Joan Didion examines the evaluations of Hearst's book in her essay "Girl of the Golden West," concluding that she came across as inauthentic and left something out. "Given the meticulously comprehensive account supplied in Every Secret Thing, it would be difficult to describe what the something might have been," she wrote.

The book is about 500 pages long and covers everything from how to lace a bullet with cyanide to what kind of tea a captive in a closet might be offered. If there's anything missing, it's definitely Hearst's personal reactions to the numerous absurd discussions and situations she finds herself in—but those should be rather evident. She writes, "I responded that I had never heard of mung beans." "I was dubbed a 'bourgeois bitch' for it since, according to someone, that's what poor people in America had to eat every night, and I'd never heard of it."

7. The Fits, dir. Anna Rose Holmer

I was enthralled by this film when I first saw it at the Museum of the Moving Image in Queens, which doesn't even allow refreshments in the theatre. It is set in Cincinnati and follows Toni, an 11-year-old girl who switches her love from boxing to dancing. She is awestruck by the older ladies on the dancing team, so when some of them begin experiencing inexplicable seizures, she has a fit. Is this a terrible metaphor for puberty? In terms of gender? For the sake of artistic transcendence? "The gap between flailing and acting isn't that great," director Anna Rose Holmer told The New York Times.

Make whatever you want of it, but don't miss the wonderful New York Times Magazine piece about the real-life source material—a wave of mysterious physical tics that appeared in females at Le Roy High School in New York in 2012. (Because Le Roy is around 45 minutes from my hometown, this news story piqued my friends' and family's interest.) Despite the fact that several parents, teachers, and professionals were certain it was a case of contagious female hysteria, the most likely explanation turned out to be a delayed strep virus reaction.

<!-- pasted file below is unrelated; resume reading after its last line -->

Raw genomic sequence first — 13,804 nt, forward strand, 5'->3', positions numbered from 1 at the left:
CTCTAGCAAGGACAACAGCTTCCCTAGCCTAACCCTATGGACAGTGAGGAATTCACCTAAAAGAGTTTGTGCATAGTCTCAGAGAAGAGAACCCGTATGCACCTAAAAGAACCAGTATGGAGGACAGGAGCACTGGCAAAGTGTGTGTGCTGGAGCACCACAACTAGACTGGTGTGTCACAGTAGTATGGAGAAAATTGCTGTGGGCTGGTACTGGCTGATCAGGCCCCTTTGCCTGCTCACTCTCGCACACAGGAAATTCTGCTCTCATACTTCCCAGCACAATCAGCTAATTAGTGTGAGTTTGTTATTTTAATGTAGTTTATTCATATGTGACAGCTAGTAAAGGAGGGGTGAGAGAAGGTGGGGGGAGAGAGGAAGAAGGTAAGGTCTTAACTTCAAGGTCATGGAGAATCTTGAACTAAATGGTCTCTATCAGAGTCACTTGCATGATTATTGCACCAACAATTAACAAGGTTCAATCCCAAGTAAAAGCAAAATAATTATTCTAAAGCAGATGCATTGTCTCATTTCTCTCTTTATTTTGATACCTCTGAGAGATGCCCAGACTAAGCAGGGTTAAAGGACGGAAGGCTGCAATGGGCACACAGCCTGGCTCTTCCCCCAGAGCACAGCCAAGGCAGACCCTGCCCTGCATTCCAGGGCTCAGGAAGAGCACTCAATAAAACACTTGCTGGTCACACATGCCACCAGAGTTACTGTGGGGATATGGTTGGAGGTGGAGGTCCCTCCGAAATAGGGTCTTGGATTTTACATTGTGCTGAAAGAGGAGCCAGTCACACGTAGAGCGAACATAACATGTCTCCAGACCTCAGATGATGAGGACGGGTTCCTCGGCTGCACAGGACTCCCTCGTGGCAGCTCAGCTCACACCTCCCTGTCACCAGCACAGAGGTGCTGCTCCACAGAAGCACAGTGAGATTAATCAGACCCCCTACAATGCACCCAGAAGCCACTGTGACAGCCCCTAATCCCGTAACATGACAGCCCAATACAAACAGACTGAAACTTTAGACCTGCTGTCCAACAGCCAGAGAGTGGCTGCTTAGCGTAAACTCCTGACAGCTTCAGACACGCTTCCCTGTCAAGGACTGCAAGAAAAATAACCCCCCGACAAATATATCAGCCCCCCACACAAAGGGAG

8. Jenny Hval, Girls Against God

I'll admit that I've only lately begun reading this one. I believe it will eventually include witchcraft, but for now, it's about a "provincial goth" girl in southern Norway in the 1990s who enjoys expressing her fury and is frustrated that she isn't permitted to do so at school ("We're not allowed to speak 'hate' unless it's about Hitler," she complains). She's getting into the metal scene, of course. She's a bit of a snob. She refuses to complete a reading assignment she considers beneath her: ‘I tell the teacher that it's an insult to the brain, and the teacher gives me a written warning.’ It's fantastic. Even if I dislike the finale or the witch nonsense, I am confident in this advice.

9. Pretty Little Liars

What a show it is. It's terrifying. It's a complete blunder. There are over 500 episodes and 1,000 different cell phones in the series. I'm sure there are arguments to be made about its societal critiques, such as the "mean girl" cliché or our relationship with technology, but I'm not interested. These are the toughest teens you'll ever encounter (played by 25-year-olds, naturally). They are well aware that they may perish. They discover that their parents are a bunch of jerks, but they don't respond.

They aren't sentimental about high school friendship (it's evident they recognise they have little in common outside their numerous stalkers and trauma), and they are wary of the police. When Emily Nussbaum wrote her huge essay about The Sopranos in 2007, she said that it had the only opening titles that were so memorable that people still watched them every week. Maybe! Until the premiere of Pretty Little Liars!